GABRIELE DE SANTIS
& RUTH PROCTOR
MARCH 15 – APRIL 7, 2013
LONDON METROPOLITAN UNIVERSITY, LONDON
GABRIELE DE SANTIS & RUTH PROCTOR
curated by CURA.
I’m clearly writing a message to you in the sand
I sink in the shadow of dust.
Rock, paper, scissors
I am nothing but glass.
Dust of realities mingled with magic sand
… after I wake all I can see is the wind blowing these words away.
After the first cycle of personal contributions made between 2011 and 2012, the project continues in 2013 with a new formula, which will compare two artists – Gabriele De Santis (b. 1983) and Ruth Proctor (b. 1980) – in the same space and activate a dialogue and a comparison of their researches.
The project is the result of a dialogue based on the artists’ own dreams. Something that normally remains personal and intimate is used to create an unexpected, illogical conversation, based on spontaneous associations and suggestions rather than rational ones. Installation objects, sounds, actions are mixed together and come out from the showcase to invade the surrounding spaces and attract the viewer in a dreamlike universe.
Gabriele De Santis’ new works, produced for the occasion, speak about the compressed temporality of dreams, which normally are generated in eight seconds: this short lapse of time allows the emergence of complex networks of images, sounds and thoughts, often characterized by vagueness and open-endedness. The artist applied this modality to his own practice and conceived the exhibited works over a span of eight seconds: neon sculptures, sound pieces and performance actions are like messages in the sand, shadows of dust or swirls of cigarette smoke: these elements can mutate and create random stories and forms, which intertwine with the ones produced by the other artist.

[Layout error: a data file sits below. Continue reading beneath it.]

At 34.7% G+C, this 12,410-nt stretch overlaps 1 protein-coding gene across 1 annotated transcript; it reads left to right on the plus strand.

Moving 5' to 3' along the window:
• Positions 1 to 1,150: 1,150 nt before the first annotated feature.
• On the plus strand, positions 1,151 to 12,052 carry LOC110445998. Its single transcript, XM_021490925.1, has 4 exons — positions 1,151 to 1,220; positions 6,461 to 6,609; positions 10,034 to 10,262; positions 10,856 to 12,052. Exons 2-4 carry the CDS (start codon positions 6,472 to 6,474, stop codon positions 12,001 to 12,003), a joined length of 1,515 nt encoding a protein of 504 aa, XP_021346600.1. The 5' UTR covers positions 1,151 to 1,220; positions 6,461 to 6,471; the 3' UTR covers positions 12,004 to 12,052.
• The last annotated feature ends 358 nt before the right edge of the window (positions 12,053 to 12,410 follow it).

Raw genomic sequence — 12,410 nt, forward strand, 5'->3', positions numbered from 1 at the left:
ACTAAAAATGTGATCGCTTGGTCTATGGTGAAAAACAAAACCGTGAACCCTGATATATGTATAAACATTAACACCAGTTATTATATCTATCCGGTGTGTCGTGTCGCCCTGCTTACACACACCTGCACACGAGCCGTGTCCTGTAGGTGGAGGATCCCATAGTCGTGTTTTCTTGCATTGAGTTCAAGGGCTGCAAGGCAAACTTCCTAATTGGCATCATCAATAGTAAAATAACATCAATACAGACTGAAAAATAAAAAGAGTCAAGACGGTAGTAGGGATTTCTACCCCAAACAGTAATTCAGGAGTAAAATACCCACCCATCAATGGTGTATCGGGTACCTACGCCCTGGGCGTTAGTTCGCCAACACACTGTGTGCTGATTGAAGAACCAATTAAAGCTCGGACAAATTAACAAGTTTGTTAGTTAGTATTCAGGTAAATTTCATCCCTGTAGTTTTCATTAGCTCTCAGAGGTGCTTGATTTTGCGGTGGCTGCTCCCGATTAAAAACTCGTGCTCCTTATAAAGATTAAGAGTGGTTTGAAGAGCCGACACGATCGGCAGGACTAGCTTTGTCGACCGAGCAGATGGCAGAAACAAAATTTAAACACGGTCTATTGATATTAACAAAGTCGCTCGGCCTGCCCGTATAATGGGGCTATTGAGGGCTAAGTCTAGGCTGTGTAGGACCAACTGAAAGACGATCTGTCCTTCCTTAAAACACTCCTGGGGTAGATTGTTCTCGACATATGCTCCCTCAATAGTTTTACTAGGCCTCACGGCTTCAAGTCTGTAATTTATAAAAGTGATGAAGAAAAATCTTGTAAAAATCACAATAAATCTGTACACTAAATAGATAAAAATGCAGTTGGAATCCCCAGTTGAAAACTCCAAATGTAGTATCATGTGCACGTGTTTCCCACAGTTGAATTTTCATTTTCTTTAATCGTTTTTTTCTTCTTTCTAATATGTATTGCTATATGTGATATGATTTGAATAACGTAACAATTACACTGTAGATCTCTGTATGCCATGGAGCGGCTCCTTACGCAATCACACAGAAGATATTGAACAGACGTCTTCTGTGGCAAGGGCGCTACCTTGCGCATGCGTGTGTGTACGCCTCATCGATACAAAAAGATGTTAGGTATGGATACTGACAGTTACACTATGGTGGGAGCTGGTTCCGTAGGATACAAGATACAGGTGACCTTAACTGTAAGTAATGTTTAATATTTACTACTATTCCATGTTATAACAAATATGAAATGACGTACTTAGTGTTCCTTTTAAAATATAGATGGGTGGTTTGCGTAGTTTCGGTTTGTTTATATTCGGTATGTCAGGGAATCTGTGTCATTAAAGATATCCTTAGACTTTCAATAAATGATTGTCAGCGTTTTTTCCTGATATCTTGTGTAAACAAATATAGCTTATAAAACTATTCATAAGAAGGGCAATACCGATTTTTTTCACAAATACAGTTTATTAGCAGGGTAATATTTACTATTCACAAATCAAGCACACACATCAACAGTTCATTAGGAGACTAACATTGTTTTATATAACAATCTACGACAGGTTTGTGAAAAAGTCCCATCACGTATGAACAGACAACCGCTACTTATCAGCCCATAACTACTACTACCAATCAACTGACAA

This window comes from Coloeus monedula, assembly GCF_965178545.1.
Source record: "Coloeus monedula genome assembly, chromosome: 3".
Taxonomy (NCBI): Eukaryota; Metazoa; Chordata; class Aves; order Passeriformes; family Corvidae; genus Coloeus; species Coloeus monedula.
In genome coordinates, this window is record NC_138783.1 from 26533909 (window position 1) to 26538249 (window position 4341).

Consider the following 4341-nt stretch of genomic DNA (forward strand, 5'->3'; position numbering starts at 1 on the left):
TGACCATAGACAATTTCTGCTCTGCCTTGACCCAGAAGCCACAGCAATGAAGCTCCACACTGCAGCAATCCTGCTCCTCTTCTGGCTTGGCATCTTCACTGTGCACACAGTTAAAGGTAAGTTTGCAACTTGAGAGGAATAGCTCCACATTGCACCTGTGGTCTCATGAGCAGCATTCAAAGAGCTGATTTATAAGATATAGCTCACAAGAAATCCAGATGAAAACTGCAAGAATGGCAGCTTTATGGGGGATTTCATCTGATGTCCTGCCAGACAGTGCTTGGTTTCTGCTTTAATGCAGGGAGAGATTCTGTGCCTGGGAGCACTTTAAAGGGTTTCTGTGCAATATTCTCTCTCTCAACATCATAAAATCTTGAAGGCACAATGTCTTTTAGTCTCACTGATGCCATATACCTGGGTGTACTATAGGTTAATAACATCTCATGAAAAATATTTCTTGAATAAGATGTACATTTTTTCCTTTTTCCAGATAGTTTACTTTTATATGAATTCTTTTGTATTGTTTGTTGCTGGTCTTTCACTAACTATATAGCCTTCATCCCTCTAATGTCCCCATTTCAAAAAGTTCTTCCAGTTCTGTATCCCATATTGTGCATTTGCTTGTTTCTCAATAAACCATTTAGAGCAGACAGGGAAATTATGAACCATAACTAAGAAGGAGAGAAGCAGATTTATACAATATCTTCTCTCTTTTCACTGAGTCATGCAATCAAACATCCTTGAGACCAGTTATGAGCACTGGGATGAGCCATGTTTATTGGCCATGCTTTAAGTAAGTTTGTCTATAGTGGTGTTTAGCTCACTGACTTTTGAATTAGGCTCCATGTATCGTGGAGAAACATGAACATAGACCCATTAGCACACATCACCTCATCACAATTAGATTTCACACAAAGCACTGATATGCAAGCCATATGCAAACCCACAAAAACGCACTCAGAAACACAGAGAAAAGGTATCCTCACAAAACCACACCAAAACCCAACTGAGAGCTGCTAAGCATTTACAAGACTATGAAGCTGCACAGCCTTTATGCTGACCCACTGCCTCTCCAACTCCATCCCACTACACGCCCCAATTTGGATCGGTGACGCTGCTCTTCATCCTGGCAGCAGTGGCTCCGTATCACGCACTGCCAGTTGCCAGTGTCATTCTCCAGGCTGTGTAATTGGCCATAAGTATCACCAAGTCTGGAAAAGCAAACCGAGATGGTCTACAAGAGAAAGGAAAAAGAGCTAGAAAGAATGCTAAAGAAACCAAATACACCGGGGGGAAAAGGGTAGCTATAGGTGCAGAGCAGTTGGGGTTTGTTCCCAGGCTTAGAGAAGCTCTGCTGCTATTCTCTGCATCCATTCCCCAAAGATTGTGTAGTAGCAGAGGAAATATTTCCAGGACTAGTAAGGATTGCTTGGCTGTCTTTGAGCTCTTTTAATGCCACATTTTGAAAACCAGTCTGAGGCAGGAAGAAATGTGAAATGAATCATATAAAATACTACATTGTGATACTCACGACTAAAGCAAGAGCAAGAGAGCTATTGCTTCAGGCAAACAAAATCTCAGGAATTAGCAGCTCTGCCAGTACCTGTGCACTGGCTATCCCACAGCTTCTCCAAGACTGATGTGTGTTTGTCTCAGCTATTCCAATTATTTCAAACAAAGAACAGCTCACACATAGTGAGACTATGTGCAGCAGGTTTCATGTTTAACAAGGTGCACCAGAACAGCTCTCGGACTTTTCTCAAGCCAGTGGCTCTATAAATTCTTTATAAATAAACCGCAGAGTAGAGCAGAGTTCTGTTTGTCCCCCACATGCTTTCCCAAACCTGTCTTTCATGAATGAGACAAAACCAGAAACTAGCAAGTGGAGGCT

Ruth Proctor answered to this dreamlike invitation by presenting a mobile sculpture, a plant turning in circles on a record player, always moving but never getting anywhere, like in a continuous repetition. This image came to her in a dream: the reiterated movement and the play between something that should be making a sound (the record player) and the mute, visual dance of the plant create an enigmatic territory, where space and time turn around in a never-ending spiral. Whilst outside the viewer is not able to hear anything and perceives the sculpture in relation to a ‘visual sound’.
In collaboration with Frutta, Rome